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4 Tips for Optimizing Terrible Websites

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4 Tips for Optimizing Terrible Websites

If you have worked in digital marketing for a few years, you will have experienced terrible websites.

It’s that moment when you begin work on a new project and the reality of a website’s current ability to perform hits you, and it hits you hard.

It may be a hand-coded underloved site which has no clear purpose for being.

It could be a vast online entity which has had content bolted onto it systematically over many years without any thought, care, or attention paid.

Websites are not inherently terrible, and every website can be saved (although sometimes it can be a better strategic choice to start again).

Here are four tips you can use to help bring websites back to life.

1. Take a Step Back & Breathe

When you start working on a website that has major SEO problems and performance issues, you may be tempted to jump in and fix as much as you can as fast as possible.

However, you must tune out all the noise and make sure you complete all optimization fundamentals.

The first stage in any new website optimization campaign need to be focusing on the customer and helping them achieve their objectives and accomplish tasks.

On top of this, you need to complete situational analysis. This includes effective data gathering. Doing this will help you assess the overall situation and plan ahead.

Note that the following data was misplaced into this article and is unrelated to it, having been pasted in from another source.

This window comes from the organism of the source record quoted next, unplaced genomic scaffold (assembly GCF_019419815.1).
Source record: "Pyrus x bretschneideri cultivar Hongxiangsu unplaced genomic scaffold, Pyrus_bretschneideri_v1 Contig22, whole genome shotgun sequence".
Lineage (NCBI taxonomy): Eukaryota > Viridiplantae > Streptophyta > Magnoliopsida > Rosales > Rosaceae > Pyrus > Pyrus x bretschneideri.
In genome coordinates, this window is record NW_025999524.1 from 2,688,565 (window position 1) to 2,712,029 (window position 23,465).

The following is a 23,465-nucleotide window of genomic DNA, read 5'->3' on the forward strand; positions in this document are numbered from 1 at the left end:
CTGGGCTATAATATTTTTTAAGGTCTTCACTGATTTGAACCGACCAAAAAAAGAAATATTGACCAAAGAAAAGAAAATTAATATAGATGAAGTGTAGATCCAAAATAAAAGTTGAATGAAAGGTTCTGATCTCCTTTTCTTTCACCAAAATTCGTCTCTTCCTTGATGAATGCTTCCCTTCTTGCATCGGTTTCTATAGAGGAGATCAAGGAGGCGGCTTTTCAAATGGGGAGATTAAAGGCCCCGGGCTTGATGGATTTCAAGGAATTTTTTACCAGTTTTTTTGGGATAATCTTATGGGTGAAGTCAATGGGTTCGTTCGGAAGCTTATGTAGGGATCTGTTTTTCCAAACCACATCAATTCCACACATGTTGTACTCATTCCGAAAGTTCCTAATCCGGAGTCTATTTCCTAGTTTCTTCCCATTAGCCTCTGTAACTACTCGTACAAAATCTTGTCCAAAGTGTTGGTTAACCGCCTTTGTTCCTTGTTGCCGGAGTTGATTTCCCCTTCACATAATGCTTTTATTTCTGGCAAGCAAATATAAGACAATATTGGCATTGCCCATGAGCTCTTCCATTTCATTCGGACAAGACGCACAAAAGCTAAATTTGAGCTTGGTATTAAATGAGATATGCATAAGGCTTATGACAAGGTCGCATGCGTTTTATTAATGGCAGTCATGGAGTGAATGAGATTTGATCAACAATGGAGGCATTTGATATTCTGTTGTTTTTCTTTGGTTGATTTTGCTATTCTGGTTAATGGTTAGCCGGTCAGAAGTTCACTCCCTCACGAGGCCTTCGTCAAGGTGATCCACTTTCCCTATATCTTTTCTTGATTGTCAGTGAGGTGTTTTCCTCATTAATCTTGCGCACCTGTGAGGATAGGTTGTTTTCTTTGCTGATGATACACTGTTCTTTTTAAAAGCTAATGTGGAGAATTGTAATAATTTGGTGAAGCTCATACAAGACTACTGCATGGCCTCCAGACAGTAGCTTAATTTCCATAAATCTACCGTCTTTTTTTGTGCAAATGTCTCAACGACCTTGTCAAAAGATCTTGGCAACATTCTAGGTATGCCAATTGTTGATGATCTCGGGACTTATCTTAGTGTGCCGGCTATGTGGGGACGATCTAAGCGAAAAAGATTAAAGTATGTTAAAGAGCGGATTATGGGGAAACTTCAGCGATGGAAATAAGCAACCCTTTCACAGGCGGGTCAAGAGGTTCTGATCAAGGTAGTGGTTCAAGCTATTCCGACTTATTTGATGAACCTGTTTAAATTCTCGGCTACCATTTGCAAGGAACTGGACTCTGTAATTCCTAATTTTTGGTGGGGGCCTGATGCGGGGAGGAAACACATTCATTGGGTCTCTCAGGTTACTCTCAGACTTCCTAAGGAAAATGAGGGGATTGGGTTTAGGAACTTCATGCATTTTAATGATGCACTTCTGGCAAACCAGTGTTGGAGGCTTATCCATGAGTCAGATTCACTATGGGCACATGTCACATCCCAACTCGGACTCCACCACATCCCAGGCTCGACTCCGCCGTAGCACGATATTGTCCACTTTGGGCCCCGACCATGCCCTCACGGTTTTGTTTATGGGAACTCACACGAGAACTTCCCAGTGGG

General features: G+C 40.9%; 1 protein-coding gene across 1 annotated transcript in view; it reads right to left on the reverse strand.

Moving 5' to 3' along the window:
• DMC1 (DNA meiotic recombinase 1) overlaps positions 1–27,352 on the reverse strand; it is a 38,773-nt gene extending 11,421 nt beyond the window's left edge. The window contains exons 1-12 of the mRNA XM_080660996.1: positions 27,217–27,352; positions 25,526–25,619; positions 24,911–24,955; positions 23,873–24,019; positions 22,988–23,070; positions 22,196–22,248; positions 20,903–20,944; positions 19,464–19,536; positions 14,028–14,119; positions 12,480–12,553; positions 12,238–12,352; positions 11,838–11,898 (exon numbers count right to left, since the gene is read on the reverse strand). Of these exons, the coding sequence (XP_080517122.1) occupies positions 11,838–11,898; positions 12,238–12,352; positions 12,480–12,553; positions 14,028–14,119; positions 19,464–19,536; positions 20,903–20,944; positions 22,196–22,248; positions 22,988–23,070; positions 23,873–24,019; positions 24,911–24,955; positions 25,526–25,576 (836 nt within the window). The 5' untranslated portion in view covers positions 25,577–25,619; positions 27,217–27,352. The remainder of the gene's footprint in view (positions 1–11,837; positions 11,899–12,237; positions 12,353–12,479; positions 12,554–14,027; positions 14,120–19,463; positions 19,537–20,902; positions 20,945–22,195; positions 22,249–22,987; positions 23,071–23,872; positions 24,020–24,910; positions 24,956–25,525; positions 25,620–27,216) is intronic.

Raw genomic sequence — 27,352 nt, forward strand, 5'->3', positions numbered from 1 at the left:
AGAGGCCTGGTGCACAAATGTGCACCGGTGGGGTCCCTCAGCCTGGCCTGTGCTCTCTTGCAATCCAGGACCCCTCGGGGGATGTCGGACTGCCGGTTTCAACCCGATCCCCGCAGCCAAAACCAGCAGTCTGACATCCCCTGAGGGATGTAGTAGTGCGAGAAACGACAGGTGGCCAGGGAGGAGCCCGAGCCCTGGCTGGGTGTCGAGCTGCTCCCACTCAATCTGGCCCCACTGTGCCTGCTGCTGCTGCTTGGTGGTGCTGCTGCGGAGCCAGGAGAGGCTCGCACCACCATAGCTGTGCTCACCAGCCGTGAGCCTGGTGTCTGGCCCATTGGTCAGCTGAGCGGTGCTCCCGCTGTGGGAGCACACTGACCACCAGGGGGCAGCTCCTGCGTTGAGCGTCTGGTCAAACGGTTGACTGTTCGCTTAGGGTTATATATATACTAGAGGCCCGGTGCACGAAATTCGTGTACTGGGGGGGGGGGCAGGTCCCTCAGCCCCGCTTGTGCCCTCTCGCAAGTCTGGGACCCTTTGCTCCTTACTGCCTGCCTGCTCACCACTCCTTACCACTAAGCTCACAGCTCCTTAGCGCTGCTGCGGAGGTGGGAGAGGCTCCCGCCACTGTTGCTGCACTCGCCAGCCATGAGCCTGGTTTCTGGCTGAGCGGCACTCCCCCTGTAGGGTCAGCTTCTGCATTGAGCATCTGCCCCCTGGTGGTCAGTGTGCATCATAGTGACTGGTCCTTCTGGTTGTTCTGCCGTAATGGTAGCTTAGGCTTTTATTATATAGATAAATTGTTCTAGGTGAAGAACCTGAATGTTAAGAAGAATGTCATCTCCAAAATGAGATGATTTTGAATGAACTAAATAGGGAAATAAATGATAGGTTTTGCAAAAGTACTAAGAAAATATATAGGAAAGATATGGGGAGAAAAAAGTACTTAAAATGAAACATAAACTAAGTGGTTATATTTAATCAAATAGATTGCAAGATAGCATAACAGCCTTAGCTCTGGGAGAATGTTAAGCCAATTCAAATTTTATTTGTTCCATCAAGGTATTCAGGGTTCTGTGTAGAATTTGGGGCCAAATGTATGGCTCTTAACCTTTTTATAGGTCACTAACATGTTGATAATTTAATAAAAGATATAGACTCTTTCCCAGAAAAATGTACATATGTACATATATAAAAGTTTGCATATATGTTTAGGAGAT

Speaking with the customer will enable you to understand their pain points with the website.

You can also discover any actions taken that overperformed in the past, too. This assists in removing performance barriers early on, and for prioritizing tactics that have worked in the past.

You can implement simple fixes discovered, such as broken content, technical updates, and missing metadata. The pertinent point is that these fixes don’t distract you from the planned high impact activity.

If you are technical by nature, you will likely stray towards your happy place (technical SEO). Frequently, this is at the expense of other higher impact actions.

This is more prolific when projects feel unwieldy from the outset and the site in question cannot perform in its current state.

It is important at this initial phase of expected work to take a step back and consider the bigger picture. You need to put together a meaningful project roadmap that will keep the project on course and maintain a level of progress.

An effective project plan fuels project momentum and positively impacts staff sentiment regardless of how terrible the current website is perceived.

Completing this body of analysis ensures that nothing important is overlooked.

Examples of this include:

  • Blocked content.
  • Site crawling.
  • Indexation.
  • Penalty and algorithms.

Here’s a useful guide on things to consider before making website changes.

2. Stay on Target

Set realistic goals and relevant KPIs from the outset.

From this, you can report progression as frequently as useful – at project start, this may be weekly.

Progress can be small wins such as increased click-through rates (CTRs), through to more substantial ranking, traffic, or conversion rate optimization (CRO) gains.

Include a mix of leading indicators (for example, impressions), plus higher business impact measurements.

Impressions are frequently your first chance to show impact from actions. Your next phase moves onto wider business and commercial value.

Keep the focus on agreed objectives, goals, and KPIs. This helps:

  • Retain control over would-be-messy optimization projects.
  • Enables greater focus on the actions making the most positive contribution to customer objectives.